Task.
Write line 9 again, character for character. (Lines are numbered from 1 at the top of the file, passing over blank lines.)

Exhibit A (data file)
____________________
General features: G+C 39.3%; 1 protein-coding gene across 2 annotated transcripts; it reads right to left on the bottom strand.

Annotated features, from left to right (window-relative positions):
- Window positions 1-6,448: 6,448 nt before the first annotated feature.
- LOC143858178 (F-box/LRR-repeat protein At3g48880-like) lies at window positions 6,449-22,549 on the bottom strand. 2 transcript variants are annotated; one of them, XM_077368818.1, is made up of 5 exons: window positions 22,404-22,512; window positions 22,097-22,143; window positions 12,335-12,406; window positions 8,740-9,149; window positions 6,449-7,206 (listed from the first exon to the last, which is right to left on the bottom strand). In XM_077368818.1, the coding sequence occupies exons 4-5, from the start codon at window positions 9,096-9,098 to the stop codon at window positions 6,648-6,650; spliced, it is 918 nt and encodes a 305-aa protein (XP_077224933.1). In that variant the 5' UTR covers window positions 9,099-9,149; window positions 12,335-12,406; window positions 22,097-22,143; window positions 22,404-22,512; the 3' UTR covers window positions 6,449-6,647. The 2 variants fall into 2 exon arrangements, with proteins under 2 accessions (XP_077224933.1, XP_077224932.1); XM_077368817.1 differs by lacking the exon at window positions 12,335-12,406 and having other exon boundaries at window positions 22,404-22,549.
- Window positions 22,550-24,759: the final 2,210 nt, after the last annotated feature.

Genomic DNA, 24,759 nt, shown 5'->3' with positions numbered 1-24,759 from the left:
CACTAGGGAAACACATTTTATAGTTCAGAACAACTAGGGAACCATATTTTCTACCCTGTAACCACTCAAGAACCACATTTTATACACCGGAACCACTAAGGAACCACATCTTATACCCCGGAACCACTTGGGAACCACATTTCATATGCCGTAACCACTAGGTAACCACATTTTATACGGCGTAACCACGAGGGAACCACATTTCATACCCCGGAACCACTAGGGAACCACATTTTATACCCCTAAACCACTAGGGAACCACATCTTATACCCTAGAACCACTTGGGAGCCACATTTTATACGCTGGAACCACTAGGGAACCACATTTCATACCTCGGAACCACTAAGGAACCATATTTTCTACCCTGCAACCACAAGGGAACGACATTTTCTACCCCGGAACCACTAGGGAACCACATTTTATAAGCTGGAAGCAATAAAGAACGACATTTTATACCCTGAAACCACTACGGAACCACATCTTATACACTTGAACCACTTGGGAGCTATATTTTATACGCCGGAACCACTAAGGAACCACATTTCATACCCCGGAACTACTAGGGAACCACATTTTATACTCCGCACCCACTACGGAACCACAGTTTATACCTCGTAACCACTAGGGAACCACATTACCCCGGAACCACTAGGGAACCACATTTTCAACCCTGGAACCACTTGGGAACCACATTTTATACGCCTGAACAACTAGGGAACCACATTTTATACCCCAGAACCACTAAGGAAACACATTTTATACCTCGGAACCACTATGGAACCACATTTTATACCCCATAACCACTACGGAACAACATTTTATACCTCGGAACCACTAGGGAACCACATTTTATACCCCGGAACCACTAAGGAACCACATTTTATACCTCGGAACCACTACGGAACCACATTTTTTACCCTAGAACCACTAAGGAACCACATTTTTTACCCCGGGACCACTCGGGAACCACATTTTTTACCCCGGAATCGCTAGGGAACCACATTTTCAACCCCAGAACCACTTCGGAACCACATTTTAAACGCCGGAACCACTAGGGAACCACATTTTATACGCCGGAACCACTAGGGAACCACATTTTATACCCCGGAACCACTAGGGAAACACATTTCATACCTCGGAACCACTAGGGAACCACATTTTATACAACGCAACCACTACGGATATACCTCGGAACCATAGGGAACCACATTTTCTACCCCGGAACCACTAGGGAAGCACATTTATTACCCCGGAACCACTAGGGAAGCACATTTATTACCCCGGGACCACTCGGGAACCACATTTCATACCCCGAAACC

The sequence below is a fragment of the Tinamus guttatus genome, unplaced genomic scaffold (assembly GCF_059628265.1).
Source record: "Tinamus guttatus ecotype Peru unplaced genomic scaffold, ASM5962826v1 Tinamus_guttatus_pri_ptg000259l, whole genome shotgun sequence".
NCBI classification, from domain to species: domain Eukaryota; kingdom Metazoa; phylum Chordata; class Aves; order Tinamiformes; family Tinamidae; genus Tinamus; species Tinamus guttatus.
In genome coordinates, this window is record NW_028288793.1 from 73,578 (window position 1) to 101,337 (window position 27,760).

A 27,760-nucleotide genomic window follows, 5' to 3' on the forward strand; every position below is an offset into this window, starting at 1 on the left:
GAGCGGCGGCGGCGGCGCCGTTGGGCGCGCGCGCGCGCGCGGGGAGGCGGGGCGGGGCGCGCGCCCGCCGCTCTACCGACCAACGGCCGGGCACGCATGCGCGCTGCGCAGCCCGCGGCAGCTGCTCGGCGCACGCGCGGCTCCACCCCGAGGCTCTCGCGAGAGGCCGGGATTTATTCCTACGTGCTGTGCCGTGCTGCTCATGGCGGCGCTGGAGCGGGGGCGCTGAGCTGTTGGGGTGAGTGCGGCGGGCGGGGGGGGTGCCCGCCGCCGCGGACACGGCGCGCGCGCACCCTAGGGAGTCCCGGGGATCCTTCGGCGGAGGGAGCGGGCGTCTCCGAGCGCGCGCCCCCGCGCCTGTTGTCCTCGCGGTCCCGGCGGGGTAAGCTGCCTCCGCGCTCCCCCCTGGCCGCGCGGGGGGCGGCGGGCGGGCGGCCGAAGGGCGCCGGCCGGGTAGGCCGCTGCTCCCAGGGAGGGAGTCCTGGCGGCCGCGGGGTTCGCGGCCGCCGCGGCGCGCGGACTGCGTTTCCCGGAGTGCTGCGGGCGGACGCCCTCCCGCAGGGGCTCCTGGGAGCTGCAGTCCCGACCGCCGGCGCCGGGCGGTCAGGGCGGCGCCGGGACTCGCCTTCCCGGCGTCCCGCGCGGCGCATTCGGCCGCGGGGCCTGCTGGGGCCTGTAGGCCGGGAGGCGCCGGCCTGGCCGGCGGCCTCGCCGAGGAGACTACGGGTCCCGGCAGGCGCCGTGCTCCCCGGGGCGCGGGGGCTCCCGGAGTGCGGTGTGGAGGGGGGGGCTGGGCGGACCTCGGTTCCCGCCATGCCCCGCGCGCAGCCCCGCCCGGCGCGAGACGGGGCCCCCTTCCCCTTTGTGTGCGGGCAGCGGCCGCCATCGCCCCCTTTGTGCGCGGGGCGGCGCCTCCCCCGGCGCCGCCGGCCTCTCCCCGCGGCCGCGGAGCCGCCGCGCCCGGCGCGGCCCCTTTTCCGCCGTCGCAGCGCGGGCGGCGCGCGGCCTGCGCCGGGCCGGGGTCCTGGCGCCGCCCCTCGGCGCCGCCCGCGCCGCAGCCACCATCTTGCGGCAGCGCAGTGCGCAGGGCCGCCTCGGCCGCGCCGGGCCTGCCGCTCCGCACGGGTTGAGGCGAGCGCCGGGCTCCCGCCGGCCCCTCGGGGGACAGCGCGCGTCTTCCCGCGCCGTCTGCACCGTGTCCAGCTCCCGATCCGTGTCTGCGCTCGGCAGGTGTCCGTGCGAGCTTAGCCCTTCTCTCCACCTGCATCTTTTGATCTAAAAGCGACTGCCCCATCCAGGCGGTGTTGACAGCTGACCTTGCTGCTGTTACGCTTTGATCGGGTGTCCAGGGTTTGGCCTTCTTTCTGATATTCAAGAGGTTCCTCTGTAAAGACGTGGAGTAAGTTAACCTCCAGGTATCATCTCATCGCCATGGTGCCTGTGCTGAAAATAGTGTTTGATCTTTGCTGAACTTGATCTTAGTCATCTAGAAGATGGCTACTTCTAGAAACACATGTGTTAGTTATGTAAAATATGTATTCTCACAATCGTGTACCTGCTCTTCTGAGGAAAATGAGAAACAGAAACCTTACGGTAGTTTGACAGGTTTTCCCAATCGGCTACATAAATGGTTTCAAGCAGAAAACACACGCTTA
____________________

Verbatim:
Source record: "Tinamus guttatus ecotype Peru unplaced genomic scaffold, ASM5962826v1 Tinamus_guttatus_pri_ptg000259l, whole genome shotgun sequence".